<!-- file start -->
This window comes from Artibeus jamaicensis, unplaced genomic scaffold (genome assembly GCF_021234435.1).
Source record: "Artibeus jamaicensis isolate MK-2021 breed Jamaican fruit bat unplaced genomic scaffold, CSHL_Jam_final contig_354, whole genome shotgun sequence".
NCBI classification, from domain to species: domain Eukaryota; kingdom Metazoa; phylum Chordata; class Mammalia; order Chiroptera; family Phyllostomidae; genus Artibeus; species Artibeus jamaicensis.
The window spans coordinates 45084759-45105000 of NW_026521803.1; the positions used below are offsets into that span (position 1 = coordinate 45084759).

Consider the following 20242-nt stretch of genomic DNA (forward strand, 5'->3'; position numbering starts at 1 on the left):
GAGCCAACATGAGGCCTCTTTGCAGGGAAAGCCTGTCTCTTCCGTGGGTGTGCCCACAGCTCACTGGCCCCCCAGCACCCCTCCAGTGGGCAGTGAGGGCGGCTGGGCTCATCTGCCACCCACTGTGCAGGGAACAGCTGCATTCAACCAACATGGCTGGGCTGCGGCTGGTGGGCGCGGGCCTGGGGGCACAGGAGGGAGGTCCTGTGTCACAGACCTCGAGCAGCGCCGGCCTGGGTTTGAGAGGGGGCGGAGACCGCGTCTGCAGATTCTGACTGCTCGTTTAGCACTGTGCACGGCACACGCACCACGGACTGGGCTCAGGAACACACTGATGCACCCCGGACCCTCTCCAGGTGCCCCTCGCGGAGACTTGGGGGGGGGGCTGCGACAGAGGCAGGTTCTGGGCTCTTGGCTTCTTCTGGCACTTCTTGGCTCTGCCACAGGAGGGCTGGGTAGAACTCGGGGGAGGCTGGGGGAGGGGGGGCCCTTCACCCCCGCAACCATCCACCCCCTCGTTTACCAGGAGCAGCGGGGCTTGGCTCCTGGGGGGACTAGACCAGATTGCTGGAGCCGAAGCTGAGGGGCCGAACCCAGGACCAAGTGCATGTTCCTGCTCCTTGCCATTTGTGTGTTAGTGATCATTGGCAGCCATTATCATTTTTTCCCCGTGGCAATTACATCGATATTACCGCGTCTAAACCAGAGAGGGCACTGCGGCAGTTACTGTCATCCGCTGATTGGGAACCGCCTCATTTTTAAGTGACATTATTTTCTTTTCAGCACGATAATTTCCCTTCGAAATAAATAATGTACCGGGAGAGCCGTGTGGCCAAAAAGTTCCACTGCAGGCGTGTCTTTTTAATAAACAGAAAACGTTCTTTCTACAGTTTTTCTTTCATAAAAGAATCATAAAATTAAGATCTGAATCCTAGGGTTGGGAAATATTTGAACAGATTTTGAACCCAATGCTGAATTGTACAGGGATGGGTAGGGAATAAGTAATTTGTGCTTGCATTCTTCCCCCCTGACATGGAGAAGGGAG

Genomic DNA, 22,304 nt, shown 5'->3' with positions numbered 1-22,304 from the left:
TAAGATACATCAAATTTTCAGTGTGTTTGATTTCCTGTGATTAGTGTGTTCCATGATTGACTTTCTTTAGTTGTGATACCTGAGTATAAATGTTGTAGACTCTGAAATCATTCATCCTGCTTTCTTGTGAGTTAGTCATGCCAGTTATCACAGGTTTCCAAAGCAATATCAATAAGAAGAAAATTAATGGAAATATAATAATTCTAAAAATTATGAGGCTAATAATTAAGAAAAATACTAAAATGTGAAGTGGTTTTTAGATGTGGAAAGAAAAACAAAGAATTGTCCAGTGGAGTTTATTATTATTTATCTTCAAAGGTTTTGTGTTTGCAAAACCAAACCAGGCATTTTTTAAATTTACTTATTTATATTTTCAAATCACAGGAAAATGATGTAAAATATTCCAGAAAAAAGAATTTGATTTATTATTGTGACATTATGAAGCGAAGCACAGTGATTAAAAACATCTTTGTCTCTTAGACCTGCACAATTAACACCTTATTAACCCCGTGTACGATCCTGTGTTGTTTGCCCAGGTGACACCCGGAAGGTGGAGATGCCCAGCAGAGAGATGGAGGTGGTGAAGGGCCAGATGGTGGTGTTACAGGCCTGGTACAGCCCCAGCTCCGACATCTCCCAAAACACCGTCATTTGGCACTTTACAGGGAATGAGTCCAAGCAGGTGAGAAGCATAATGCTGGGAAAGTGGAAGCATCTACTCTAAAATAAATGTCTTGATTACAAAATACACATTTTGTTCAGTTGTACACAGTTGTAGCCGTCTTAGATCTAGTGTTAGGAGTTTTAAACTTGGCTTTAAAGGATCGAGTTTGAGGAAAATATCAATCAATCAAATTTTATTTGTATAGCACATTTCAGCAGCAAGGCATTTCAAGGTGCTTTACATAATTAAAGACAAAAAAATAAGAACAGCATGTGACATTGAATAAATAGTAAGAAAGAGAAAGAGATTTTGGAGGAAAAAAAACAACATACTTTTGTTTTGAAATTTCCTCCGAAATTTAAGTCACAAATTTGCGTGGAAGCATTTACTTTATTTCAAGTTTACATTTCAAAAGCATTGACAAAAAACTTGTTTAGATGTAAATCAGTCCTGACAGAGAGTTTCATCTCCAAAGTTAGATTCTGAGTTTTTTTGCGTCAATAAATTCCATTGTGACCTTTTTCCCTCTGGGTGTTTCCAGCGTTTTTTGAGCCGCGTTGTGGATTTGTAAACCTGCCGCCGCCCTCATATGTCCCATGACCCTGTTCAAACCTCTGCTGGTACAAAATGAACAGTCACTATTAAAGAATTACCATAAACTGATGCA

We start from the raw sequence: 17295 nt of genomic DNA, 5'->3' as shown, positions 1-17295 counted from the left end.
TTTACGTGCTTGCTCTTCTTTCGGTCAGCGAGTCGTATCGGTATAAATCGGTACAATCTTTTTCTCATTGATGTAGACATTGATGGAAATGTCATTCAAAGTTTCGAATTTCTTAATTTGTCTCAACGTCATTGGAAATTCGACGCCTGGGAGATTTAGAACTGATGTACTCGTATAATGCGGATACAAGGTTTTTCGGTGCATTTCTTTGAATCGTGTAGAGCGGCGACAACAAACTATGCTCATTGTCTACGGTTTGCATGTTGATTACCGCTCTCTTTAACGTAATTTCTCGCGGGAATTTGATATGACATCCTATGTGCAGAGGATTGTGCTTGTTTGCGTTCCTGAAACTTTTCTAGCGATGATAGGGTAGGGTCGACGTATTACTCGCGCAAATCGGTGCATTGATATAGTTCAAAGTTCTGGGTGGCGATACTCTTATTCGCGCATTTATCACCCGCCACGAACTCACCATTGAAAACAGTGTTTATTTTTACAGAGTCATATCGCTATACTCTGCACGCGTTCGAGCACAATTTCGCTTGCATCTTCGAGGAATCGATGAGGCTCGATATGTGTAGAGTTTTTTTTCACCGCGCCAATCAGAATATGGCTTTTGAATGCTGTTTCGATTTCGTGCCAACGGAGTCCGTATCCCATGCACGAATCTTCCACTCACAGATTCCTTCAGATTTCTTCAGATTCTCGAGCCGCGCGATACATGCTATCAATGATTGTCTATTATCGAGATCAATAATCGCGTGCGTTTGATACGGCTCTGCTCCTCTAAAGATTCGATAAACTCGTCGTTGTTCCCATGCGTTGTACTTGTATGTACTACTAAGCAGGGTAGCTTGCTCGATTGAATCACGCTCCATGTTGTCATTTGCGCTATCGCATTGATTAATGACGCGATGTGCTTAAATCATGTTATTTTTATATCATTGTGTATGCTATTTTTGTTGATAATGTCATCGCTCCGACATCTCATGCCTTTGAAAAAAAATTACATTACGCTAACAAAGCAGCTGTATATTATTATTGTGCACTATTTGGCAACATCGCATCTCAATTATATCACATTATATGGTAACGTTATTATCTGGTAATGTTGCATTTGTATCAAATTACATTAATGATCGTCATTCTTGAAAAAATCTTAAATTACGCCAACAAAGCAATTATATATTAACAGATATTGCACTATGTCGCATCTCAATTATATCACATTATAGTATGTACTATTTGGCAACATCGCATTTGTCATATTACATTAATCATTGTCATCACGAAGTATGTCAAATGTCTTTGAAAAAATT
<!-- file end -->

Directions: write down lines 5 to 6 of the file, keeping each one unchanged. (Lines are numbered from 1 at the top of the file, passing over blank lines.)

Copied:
Consider the following 20242-nt stretch of genomic DNA (forward strand, 5'->3'; position numbering starts at 1 on the left):
GAGCCAACATGAGGCCTCTTTGCAGGGAAAGCCTGTCTCTTCCGTGGGTGTGCCCACAGCTCACTGGCCCCCCAGCACCCCTCCAGTGGGCAGTGAGGGCGGCTGGGCTCATCTGCCACCCACTGTGCAGGGAACAGCTGCATTCAACCAACATGGCTGGGCTGCGGCTGGTGGGCGCGGGCCTGGGGGCACAGGAGGGAGGTCCTGTGTCACAGACCTCGAGCAGCGCCGGCCTGGGTTTGAGAGGGGGCGGAGACCGCGTCTGCAGATTCTGACTGCTCGTTTAGCACTGTGCACGGCACACGCACCACGGACTGGGCTCAGGAACACACTGATGCACCCCGGACCCTCTCCAGGTGCCCCTCGCGGAGACTTGGGGGGGGGGCTGCGACAGAGGCAGGTTCTGGGCTCTTGGCTTCTTCTGGCACTTCTTGGCTCTGCCACAGGAGGGCTGGGTAGAACTCGGGGGAGGCTGGGGGAGGGGGGGCCCTTCACCCCCGCAACCATCCACCCCCTCGTTTACCAGGAGCAGCGGGGCTTGGCTCCTGGGGGGACTAGACCAGATTGCTGGAGCCGAAGCTGAGGGGCCGAACCCAGGACCAAGTGCATGTTCCTGCTCCTTGCCATTTGTGTGTTAGTGATCATTGGCAGCCATTATCATTTTTTCCCCGTGGCAATTACATCGATATTACCGCGTCTAAACCAGAGAGGGCACTGCGGCAGTTACTGTCATCCGCTGATTGGGAACCGCCTCATTTTTAAGTGACATTATTTTCTTTTCAGCACGATAATTTCCCTTCGAAATAAATAATGTACCGGGAGAGCCGTGTGGCCAAAAAGTTCCACTGCAGGCGTGTCTTTTTAATAAACAGAAAACGTTCTTTCTACAGTTTTTCTTTCATAAAAGAATCATAAAATTAAGATCTGAATCCTAGGGTTGGGAAATATTTGAACAGATTTTGAACCCAATGCTGAATTGTACAGGGATGGGTAGGGAATAAGTAATTTGTGCTTGCATTCTTCCCCCCTGACATGGAGAAGGGAG